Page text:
3. DR (Depository-Institutions Repo Rate)
In 2020, the People’s Bank of China (PBOC) released the White Paper indicating that DR will be selected as the primary alternative benchmark and cultivated as the benchmark for actual RMB transactions. To promote the development of DR and enable its broader application in the financial market, PBOC has implemented five measurements:

  1. Encouraging floating-rate bonds to adopt DR as the reference;
  2. Promoting interest rate swaps referenced to DR;
  3. Enabling financial institutions to refer to DR in interbank transactions;
  4. Encouraging international organizations to adopt DR as the basis for RMB interest rate calculations;
  5. Establishing a regular rate based on short-term DR.

When and How Interest Rates Benchmarks Transition
There isn’t a clear timeline for the transition of LIBOR-denominated financial products. As for how to transition from LIBOR to other interest rate benchmarks, the PBOC has adopted the transition plan provided by the ARRC.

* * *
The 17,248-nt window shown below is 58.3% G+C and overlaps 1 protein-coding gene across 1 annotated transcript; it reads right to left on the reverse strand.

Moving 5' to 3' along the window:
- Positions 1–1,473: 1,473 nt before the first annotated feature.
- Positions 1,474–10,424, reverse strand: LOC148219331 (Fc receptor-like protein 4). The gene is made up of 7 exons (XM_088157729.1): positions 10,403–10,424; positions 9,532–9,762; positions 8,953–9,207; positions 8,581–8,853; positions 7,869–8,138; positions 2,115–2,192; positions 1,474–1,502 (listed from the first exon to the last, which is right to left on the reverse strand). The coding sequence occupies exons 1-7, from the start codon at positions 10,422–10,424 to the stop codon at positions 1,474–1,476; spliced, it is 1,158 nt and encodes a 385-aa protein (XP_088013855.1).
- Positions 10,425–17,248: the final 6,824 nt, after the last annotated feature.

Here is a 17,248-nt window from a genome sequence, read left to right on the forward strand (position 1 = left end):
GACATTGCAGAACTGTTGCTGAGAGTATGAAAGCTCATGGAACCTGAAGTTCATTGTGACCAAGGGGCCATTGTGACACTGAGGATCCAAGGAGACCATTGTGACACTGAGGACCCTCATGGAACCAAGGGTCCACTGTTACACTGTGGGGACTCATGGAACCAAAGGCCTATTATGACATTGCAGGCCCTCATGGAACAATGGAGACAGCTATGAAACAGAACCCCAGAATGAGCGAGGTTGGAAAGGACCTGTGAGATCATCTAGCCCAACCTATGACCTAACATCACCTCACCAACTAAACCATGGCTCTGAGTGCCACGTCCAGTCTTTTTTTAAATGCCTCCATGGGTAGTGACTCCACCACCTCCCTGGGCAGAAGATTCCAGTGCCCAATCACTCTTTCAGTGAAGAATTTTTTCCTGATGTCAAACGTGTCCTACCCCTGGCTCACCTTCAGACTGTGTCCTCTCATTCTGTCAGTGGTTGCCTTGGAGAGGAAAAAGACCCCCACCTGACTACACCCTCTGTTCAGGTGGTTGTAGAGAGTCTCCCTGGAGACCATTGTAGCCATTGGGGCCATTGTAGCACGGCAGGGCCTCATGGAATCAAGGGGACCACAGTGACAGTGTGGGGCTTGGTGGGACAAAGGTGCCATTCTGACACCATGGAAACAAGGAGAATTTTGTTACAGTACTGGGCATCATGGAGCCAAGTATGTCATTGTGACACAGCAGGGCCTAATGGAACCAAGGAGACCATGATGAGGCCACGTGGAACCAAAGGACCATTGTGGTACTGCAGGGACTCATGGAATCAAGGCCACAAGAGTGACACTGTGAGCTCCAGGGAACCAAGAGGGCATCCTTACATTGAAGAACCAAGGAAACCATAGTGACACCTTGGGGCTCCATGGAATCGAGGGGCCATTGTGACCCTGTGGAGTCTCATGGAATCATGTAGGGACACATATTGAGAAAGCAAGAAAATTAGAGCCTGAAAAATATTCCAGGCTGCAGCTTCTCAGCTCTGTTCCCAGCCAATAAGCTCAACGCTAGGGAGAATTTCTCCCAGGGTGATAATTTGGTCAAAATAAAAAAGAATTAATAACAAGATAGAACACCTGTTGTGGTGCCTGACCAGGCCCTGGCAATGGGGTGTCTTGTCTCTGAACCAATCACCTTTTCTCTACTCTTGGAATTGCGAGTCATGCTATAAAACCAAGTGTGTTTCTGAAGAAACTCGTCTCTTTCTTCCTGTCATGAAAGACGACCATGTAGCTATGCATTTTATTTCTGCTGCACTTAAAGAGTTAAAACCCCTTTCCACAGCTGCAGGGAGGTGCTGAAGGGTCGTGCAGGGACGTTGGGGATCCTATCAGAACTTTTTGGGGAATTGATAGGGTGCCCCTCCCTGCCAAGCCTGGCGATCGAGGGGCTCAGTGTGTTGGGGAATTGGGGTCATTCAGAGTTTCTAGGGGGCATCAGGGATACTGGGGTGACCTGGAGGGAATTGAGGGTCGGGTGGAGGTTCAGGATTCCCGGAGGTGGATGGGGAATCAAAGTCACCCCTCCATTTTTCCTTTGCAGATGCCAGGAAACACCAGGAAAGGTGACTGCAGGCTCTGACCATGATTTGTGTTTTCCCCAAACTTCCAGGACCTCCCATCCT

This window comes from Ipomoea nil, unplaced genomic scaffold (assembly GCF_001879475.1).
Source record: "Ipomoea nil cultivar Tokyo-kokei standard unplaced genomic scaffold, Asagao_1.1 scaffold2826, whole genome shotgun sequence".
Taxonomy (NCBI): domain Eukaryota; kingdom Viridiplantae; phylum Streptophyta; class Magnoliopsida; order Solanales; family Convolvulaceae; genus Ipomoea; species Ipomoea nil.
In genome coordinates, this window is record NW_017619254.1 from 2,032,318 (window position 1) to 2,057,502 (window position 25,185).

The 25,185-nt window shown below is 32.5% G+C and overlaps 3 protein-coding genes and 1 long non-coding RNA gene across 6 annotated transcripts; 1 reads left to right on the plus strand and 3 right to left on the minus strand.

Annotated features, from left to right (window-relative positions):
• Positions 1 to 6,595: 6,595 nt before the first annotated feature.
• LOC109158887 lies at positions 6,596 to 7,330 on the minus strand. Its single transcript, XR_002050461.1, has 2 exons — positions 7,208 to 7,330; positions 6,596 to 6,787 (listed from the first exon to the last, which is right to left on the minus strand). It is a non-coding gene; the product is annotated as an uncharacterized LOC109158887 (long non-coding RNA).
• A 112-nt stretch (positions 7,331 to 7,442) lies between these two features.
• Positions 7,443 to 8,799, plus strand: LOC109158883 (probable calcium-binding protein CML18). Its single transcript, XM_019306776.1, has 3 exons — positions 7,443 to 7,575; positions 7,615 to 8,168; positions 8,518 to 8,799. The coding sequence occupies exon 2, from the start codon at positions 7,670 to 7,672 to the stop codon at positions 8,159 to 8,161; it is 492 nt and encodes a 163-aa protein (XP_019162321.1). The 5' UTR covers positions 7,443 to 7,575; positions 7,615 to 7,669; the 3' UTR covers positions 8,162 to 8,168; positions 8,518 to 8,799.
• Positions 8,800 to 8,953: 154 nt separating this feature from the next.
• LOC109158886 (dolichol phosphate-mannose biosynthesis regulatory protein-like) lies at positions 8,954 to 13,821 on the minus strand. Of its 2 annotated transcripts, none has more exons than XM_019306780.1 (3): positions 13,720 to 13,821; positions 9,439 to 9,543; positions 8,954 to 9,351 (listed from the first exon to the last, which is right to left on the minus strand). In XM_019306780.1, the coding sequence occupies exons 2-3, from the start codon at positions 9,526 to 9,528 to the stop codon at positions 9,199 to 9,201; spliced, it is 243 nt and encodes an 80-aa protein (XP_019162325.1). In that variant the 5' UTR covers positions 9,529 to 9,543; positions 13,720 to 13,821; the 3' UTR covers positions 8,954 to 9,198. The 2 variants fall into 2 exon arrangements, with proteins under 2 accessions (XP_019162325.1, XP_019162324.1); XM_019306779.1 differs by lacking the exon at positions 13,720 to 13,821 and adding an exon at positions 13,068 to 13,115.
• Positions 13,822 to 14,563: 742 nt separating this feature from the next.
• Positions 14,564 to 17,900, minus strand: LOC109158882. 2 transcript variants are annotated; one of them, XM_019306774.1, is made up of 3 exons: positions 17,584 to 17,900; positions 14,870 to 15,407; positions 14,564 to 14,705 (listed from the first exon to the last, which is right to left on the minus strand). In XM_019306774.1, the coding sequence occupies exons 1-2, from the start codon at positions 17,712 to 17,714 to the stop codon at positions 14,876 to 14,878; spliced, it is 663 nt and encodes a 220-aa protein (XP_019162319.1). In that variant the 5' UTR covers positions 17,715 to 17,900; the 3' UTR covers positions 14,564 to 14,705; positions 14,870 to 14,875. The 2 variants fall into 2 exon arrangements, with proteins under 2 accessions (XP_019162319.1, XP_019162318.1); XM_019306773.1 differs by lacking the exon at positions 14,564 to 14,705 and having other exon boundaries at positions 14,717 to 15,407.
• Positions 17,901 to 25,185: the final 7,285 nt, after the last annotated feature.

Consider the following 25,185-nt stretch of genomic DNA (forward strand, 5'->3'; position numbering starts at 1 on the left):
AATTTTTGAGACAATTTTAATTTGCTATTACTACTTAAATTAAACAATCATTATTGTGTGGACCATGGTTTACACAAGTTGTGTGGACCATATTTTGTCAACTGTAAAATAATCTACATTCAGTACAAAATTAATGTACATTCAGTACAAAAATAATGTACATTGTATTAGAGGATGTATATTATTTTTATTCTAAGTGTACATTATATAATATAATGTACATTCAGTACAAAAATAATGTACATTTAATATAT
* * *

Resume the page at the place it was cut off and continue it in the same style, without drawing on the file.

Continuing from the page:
Under this plan, the institution and investors will negotiate the time and measures to incorporate the conversion mechanism into the original issuance conditions of financial products. Furthermore, the ARRC-recommended benchmark rate will be given priority by PBOC. As for future issuances of financial products, LIBOR-denominated products with embedded alternative rate transition may be used, or alternative rates may be used directly, depending on the mutual agreement of both parties.


The Responses to LIBOR Phaseout of Each Country

According to the Financial Stability Board (FSB), the transition of USD LIBOR to SOFR has made significant progress. Meanwhile, the FSB encourages market participants to complete the last mile of the LIBOR by improving overnight risk-free rates (RFRs) and establishing a reliable and liquid environment.

As countries have accelerated the transition to new benchmarks. TEJ reminds you to actively review your investment portfolios for involvement with relevant interest rate benchmarks in case of asset loss.